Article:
- As with Part 1, Charming scene setup and characters!
- Solid spellcheck and grammar check (But maybe not proofreading for playtesting, see cons below)
- Lack of consequence: At the beginning, the players are given a test to work for a secret organization. However, regardless of passing or failing the test, the result is exactly the same. There is no interesting variation here. It gets worse at the end; the players run into a confrontation with Arnfred and are very clearly given opportunities to talk him down. However in reality there is no difference at all whether they take the peaceful route or aggressive route! It still ends up in the same combat with no difference. It's like the author intended to do something more here but utterly forgot. Considering the emphasis on peace and diplomacy in this series, this omission and forced linearity is very disappointing.
- Poor use of factions: Two factions are given missions; however there actually are no interesting things for them to do: Simply completing the main story grants them their reward. What was even the point? This feels like something thrown in and not completed.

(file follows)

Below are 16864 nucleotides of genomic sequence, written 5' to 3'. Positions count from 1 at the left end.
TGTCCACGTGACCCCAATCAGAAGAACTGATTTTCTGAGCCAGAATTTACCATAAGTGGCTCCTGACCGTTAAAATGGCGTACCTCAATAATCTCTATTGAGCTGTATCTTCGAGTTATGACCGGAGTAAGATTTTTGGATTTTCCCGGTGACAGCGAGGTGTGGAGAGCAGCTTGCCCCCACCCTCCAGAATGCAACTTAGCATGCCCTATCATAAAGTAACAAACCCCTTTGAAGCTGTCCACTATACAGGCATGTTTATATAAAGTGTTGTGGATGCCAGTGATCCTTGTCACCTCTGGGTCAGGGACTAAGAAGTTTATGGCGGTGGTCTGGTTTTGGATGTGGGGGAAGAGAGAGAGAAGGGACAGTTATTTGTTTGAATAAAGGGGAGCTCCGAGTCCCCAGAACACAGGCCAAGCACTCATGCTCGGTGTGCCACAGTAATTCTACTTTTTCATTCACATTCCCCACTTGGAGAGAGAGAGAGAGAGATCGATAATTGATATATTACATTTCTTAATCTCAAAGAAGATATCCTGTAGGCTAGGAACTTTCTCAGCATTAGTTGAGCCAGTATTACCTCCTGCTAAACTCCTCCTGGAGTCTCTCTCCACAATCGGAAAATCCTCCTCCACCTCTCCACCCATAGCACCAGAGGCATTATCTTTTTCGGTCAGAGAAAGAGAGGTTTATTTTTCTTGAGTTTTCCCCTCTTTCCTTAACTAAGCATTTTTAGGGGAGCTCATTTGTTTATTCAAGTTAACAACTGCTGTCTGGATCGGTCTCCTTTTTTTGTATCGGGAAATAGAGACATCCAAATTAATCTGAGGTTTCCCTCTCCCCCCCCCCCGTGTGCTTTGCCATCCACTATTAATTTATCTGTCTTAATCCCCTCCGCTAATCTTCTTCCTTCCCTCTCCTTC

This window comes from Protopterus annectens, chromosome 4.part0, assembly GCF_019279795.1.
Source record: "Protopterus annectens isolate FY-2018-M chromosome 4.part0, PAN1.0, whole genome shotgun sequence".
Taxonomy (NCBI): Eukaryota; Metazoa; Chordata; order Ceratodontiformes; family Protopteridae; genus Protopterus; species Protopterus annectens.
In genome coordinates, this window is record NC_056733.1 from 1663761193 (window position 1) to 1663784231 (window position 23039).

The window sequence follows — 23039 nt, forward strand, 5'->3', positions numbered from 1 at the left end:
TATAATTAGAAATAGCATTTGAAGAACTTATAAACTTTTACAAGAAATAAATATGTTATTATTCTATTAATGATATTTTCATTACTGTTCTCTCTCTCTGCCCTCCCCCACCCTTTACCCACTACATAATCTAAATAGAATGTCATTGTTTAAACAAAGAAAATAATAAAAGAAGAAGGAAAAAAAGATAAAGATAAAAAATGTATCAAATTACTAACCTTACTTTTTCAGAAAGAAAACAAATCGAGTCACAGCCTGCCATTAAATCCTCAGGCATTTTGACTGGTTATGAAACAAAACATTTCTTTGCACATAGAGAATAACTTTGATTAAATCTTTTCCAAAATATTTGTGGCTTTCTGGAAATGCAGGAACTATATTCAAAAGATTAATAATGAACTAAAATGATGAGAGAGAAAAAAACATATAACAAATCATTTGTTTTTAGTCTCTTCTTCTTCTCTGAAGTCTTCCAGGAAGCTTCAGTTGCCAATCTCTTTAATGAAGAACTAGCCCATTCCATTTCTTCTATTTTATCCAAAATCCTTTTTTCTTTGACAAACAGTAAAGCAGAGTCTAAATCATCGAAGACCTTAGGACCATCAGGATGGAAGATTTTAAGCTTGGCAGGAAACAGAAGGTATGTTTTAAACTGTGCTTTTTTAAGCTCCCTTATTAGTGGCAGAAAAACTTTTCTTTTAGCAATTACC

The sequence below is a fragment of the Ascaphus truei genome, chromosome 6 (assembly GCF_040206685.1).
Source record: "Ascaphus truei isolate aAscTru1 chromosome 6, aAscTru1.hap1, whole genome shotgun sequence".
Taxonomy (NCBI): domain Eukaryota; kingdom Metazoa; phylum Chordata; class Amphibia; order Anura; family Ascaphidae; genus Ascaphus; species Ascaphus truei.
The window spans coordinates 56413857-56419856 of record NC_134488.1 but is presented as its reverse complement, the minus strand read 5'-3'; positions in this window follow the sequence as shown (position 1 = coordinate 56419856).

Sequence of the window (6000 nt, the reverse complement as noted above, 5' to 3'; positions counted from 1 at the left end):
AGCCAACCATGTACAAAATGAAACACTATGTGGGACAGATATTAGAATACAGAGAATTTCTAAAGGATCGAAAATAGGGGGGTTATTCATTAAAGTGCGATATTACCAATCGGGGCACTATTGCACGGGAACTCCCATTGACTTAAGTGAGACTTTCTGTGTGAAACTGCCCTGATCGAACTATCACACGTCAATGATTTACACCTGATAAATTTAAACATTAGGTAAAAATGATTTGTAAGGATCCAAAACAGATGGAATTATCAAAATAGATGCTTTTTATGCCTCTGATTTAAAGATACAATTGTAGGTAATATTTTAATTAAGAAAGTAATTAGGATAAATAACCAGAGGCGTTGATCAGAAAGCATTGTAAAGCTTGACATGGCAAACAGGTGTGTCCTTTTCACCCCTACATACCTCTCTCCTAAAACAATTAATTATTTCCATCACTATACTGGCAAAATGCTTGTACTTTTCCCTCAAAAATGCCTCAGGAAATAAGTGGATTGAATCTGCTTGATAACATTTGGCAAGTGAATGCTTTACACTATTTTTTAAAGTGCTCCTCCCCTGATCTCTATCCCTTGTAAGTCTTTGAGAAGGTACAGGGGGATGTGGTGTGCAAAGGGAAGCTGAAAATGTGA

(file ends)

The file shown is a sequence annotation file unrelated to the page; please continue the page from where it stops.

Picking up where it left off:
- Combat Balance: Unlike Part 1, the combat here has definitely become swingier and was not vetted. The Slithering Tracker is definitely interesting but at an average party of level 3 characters is has excessive kill potential for not being the final fight. The final fight itself is even worse. This is Tier 1. What possessed the author to throw a 11th level spellcaster with Winged Boots at the party? Even in weak adjustment Arnfred has access to such high level killer spells as Harm and Blight, things that shouldn't be thrown at even a Very Strong Tier 1 party. On top of this, he can effectively fly at will. If I got fed up with annoying players and decided to just kill everyone, this is the final boss I would write.
- Time management: 3 mandatory combats in a 2 hour adventure is stretching it. Considering this is in the category of Con Created Content, this makes even less sense. CCC's should be extra sensitive about time.
- Inappropriately timed and longwinded monologues: The first problem comes when the party hears Takwen shouting just before the Gibbering Mouther fight. It is way too long, with too many new names, and absolutely no segway. It's important yet the players instantly get turned off. The final 2 monologues at the end DO have a segway in, but are even longer at a point in the game where players do not care. Long monologues should not be the primary device for cramming in plot points. Either slim it down or divide it up over time to give players time to digest the information instead of being bombarded all at once and absorbing none of it.
[2 of 5 Stars!]